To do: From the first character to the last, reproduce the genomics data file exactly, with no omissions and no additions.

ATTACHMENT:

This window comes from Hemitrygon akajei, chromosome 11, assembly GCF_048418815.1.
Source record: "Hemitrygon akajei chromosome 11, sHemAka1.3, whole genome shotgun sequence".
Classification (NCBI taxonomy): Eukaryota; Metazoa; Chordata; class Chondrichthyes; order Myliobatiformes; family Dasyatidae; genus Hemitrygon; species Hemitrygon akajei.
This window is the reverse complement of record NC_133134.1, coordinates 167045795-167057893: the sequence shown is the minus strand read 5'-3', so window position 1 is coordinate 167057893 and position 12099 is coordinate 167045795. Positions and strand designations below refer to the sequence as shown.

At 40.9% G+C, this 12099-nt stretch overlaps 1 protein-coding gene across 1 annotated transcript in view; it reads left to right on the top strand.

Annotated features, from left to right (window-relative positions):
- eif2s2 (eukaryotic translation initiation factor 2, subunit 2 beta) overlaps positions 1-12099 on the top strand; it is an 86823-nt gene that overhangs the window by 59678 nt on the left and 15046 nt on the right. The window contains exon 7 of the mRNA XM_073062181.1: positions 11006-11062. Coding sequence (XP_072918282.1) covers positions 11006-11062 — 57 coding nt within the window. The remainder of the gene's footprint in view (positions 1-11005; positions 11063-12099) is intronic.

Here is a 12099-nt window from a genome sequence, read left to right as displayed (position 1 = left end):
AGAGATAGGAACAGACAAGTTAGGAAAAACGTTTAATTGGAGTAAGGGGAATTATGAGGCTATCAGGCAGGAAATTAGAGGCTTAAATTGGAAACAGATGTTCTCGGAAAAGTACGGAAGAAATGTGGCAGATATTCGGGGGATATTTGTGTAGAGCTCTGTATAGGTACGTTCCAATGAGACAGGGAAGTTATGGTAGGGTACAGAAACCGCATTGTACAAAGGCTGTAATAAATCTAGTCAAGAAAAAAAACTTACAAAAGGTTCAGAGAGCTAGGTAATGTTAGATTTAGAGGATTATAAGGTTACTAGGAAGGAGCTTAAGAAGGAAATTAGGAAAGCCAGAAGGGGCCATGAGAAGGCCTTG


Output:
This window comes from Hemitrygon akajei, chromosome 11, assembly GCF_048418815.1.
Source record: "Hemitrygon akajei chromosome 11, sHemAka1.3, whole genome shotgun sequence".
Classification (NCBI taxonomy): Eukaryota; Metazoa; Chordata; class Chondrichthyes; order Myliobatiformes; family Dasyatidae; genus Hemitrygon; species Hemitrygon akajei.
This window is the reverse complement of record NC_133134.1, coordinates 167045795-167057893: the sequence shown is the minus strand read 5'-3', so window position 1 is coordinate 167057893 and position 12099 is coordinate 167045795. Positions and strand designations below refer to the sequence as shown.

At 40.9% G+C, this 12099-nt stretch overlaps 1 protein-coding gene across 1 annotated transcript in view; it reads left to right on the top strand.

Annotated features, from left to right (window-relative positions):
- eif2s2 (eukaryotic translation initiation factor 2, subunit 2 beta) overlaps positions 1-12099 on the top strand; it is an 86823-nt gene that overhangs the window by 59678 nt on the left and 15046 nt on the right. The window contains exon 7 of the mRNA XM_073062181.1: positions 11006-11062. Coding sequence (XP_072918282.1) covers positions 11006-11062 — 57 coding nt within the window. The remainder of the gene's footprint in view (positions 1-11005; positions 11063-12099) is intronic.

Here is a 12099-nt window from a genome sequence, read left to right as displayed (position 1 = left end):
AGAGATAGGAACAGACAAGTTAGGAAAAACGTTTAATTGGAGTAAGGGGAATTATGAGGCTATCAGGCAGGAAATTAGAGGCTTAAATTGGAAACAGATGTTCTCGGAAAAGTACGGAAGAAATGTGGCAGATATTCGGGGGATATTTGTGTAGAGCTCTGTATAGGTACGTTCCAATGAGACAGGGAAGTTATGGTAGGGTACAGAAACCGCATTGTACAAAGGCTGTAATAAATCTAGTCAAGAAAAAAAACTTACAAAAGGTTCAGAGAGCTAGGTAATGTTAGATTTAGAGGATTATAAGGTTACTAGGAAGGAGCTTAAGAAGGAAATTAGGAAAGCCAGAAGGGGCCATGAGAAGGCCTTG